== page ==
German swastika ticket row as Hitler play opens in Konstanz
A satirical play based on Adolf Hitler's youth premieres in Germany on Friday despite complaints about an offer of free tickets to spectators willing to wear a swastika.
Citing freedom of artistic expression, prosecutors in Konstanz rejected claims that the play breaks laws banning public display of Nazi symbols.
Critics have branded the theatre offer "tasteless" and called for a boycott.
The theatre says its aim is to show how easily people can become corrupted.
Anyone paying up to €29 (£25; $35) for a ticket will be asked to wear a Star of David "as a sign of solidarity with the victims of Nazi barbarism", Theatre Konstanz says on its website (in German).
But it is the theatre's offer to provide a free seat to anyone willing to accept and wear a swastika that has stirred local anger.
Some 50 people have already signed up to the idea of a free seat, reports say. The theatre has made clear they will have to return the swastika after the play, which is set to open on Friday, the anniversary of Hitler's birth.
Local mayor Andreas Osner accepted that the theatre should be allowed freedom of artistic expression "but in this case they have overstepped the mark in an irresponsible way".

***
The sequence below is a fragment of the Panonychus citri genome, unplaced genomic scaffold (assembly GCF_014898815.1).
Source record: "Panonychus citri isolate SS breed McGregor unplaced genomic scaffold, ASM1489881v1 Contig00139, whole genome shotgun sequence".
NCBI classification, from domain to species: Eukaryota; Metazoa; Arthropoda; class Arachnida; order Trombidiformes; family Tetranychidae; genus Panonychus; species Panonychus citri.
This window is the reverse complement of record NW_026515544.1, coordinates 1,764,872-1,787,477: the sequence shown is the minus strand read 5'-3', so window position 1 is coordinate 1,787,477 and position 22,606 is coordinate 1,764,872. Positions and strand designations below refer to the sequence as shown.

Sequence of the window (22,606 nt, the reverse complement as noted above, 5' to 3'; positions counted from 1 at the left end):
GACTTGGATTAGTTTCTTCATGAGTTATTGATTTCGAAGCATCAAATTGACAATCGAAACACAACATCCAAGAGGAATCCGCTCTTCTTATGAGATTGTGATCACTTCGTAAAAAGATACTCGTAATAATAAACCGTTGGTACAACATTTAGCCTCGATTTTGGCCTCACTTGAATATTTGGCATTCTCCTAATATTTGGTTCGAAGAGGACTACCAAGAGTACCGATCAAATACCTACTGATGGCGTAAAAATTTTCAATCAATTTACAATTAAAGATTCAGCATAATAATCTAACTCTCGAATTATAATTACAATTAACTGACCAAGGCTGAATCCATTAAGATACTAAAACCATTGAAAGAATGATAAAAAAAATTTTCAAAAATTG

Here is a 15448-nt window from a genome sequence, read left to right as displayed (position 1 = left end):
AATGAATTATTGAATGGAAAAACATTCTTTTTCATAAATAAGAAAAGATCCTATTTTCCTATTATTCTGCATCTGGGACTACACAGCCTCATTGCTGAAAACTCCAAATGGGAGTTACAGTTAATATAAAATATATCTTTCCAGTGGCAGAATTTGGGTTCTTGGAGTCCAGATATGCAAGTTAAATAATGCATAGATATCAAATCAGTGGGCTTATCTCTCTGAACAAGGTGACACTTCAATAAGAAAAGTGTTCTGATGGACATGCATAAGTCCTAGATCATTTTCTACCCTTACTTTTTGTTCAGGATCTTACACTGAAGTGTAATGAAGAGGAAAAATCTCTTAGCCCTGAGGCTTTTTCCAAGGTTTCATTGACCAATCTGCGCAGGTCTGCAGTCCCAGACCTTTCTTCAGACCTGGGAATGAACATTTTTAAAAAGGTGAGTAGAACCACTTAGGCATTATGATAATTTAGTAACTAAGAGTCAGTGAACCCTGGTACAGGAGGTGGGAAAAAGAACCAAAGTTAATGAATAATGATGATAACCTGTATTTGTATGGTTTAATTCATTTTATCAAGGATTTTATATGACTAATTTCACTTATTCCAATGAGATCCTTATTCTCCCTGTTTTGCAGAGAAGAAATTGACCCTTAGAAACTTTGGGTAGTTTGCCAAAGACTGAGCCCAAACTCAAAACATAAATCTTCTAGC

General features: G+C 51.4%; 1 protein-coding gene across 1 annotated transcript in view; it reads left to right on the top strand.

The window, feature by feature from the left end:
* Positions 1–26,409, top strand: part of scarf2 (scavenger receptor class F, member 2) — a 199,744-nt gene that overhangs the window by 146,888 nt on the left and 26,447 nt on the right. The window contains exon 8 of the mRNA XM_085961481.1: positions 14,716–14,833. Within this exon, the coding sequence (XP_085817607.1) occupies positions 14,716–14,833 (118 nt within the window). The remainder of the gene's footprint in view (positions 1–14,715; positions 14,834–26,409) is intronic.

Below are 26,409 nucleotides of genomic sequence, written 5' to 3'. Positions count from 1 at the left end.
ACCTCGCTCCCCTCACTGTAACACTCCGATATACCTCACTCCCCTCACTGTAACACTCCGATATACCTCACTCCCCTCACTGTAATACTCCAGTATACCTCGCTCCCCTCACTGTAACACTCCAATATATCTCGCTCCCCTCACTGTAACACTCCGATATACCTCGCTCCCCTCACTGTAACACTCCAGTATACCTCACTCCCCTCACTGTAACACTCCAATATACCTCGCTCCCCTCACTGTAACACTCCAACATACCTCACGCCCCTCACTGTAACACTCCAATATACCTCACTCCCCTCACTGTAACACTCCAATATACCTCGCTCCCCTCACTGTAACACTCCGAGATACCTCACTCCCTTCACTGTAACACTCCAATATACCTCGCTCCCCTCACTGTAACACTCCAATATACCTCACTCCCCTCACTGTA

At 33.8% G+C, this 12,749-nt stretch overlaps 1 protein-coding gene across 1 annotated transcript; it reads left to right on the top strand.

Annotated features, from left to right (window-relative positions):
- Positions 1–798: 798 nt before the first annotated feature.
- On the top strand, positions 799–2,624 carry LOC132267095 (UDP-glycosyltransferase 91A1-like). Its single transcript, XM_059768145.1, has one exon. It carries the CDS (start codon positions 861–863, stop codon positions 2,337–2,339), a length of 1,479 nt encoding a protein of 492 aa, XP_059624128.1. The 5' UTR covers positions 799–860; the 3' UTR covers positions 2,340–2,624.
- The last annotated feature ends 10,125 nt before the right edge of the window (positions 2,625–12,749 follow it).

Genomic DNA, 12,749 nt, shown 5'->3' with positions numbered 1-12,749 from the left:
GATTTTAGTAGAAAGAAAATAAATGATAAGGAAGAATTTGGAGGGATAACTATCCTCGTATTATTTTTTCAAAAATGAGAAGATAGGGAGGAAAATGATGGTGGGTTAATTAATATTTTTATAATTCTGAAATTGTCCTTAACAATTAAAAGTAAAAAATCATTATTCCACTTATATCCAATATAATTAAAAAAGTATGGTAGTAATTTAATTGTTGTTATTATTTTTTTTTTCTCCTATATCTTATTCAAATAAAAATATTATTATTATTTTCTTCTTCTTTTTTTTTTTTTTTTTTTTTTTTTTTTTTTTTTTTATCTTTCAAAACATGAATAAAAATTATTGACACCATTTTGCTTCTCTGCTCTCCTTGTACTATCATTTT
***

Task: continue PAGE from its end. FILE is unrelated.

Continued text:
"I wouldn't even like to imagine what could happen if people from the far right came to hijack the performance and used the play with the Nazi armbands for their own purposes."
George Tabori's 1987 anti-Hitler farce Mein Kampf is named after the anti-Semitic Nazi manifesto that Hitler wrote in prison before coming to power. The Hungarian playwright, who died in 2007, wrote the play as a caricature of a young Hitler trying to establish himself in the Vienna art scene before World War One. Tabori was himself Jewish and lost most of his family in the Holocaust.
The theatre agreed the number of people willing to wear a swastika was surprising and frightening. But director Serdar Somuncu said his aim was to counteract an increasing tolerance in Germany towards anti-Semitism, by tackling political opponents head-on.
"This artistic impulse seeks to show how easily people are corrupted and can be made to wear the symbol of million fold suffering, just to save a few euros," his colleague Daniel Grünauer added.
But is it art?
The head of the local Jewish community, Minia Joneck, who lost family members in Nazi death camps, certainly does not think so. She has called for "this monstrosity" to be stopped.
The German-Israeli Society and a local group promoting interfaith dialogue have called the idea "unacceptable" and a "bizarre stunt".
A spokesman for the public prosecutor's office acknowledged there had been "several" complaints but that there would be no investigation into the case.
That is because German law bans the use of symbols of unconstitutional organisations. But that does not apply where art is concerned and because the spectators are considered part of an artistic production they are not breaking German law either.
The controversy comes amid warnings of a rise in anti-Semitism in Germany. In the latest incident, two young men were attacked in Berlin by a man shouting anti-Semitic abuse.